Brash was the most provocative and the closest to providing an innovative critique of the state of the profession, adding a level of theoretical underpinning, of which there is still a paucity in discourse. These talks have been illuminating, in parts, however they commit themselves, through the venue, into the exclusivity of the RCA ‘club’. The Senior Common Room is, as the description suggests, ‘an exclusive members’ club and provides a venue for private dinners of up to 76 seated, or receptions for 200 guests, in an environment of art and design excellence’. Holding the exhibition and the talks solely within the RCA is logical, however why not make this anniversary a spectacle, that could be enjoyed by the masses? There’s nothing inherently wrong with private members clubs, but in this sense, holding discussions of graphic design in the Senior Common Room is a reflection of Brody’s view of the poster ‘where is it relevant today’. This could have been a traveling exhibition, and maybe the talks will be made available as podcasts, making them reflect the true spirit of graphic design, as Roberts suggests ‘it’s for everyone’.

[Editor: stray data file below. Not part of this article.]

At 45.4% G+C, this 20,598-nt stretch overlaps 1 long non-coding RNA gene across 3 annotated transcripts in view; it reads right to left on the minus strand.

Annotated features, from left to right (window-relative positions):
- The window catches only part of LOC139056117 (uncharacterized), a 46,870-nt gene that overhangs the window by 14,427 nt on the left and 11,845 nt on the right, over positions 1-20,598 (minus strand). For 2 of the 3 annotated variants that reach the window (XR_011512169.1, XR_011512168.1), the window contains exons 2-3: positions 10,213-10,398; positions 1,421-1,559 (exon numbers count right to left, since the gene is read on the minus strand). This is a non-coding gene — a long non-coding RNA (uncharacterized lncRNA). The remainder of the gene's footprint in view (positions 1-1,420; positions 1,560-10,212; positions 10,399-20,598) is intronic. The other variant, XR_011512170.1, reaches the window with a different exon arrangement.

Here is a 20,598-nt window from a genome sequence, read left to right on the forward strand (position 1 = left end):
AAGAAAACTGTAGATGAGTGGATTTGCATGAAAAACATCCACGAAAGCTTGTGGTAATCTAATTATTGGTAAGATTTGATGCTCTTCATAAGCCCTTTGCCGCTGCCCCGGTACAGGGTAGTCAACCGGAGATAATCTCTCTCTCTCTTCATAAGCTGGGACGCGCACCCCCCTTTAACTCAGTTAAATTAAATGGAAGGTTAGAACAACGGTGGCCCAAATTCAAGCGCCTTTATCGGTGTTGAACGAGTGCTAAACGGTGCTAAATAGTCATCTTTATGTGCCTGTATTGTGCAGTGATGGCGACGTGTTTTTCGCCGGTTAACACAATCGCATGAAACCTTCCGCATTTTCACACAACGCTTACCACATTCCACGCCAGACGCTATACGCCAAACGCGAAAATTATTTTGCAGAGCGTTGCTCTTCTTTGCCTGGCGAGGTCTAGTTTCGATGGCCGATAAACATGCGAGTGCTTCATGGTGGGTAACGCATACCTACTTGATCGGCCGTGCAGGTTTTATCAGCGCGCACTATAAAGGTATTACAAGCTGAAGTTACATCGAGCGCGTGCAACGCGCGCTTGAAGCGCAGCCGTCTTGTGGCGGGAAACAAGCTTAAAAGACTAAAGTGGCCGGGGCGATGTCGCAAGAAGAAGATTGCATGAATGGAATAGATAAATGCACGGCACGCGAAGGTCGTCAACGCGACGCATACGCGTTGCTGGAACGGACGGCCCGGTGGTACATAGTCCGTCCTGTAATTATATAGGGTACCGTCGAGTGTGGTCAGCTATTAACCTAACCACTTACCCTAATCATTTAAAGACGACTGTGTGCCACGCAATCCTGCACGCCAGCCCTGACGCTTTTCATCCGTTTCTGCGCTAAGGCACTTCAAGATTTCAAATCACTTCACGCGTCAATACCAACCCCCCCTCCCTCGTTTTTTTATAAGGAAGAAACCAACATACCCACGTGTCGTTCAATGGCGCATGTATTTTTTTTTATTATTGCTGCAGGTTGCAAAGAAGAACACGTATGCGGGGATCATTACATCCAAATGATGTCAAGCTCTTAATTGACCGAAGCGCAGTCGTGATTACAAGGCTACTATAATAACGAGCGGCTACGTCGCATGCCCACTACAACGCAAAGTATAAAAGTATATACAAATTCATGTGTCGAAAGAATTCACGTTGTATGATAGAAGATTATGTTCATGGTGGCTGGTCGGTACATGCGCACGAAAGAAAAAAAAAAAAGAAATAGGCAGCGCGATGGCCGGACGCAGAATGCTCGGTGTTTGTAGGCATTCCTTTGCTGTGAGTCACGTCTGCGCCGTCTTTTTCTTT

Tonight I attended a panel presentation and discussion ‘RCA Design Start-ups + Book Launch’ as part of the ongoing exhibition of Graphics RCA: Fifty Years Exhibition of Graphic Design Royal College of Art.
The theme of graphic design start-ups explored the ongoing success of RCA graduates who form collectives either while studying or upon graduation.
Phil Carter of Carter Wong showed us their logo for Formula One, and discussed their passion for craft.
Kirsty Carter from A Practice for Everyday Life (APFEL) met Emma Thomas while at the RCA. Kirsty told us that while studying together they made a shrewd business move, they designed a catalogue for the Goldsmiths Curating Course, whose graduates became clients of APFEL. This vital aspect of being proactive while enroled in post-graduate study, was emphasised by Erwan Lhuissier from Julia.
Julia ‘cares about’ the work they do. When asked about how they were able to make a living when starting out, they replied ‘we got through the first four years because we didn’t know what we were getting into’. ‘It leaves physical marks’ said Valerio, and an array of changing hairstyles it would appear.
Adrian Shaughnessey ended the discussion with a lackluster promotion for the book that accompanies the exhibition.
There was nothing revelatory here in terms of how these design groups were formed. Maybe next weeks discussion on ‘What is Graphic Design and Who is it for?’ will be less warm and fuzzy?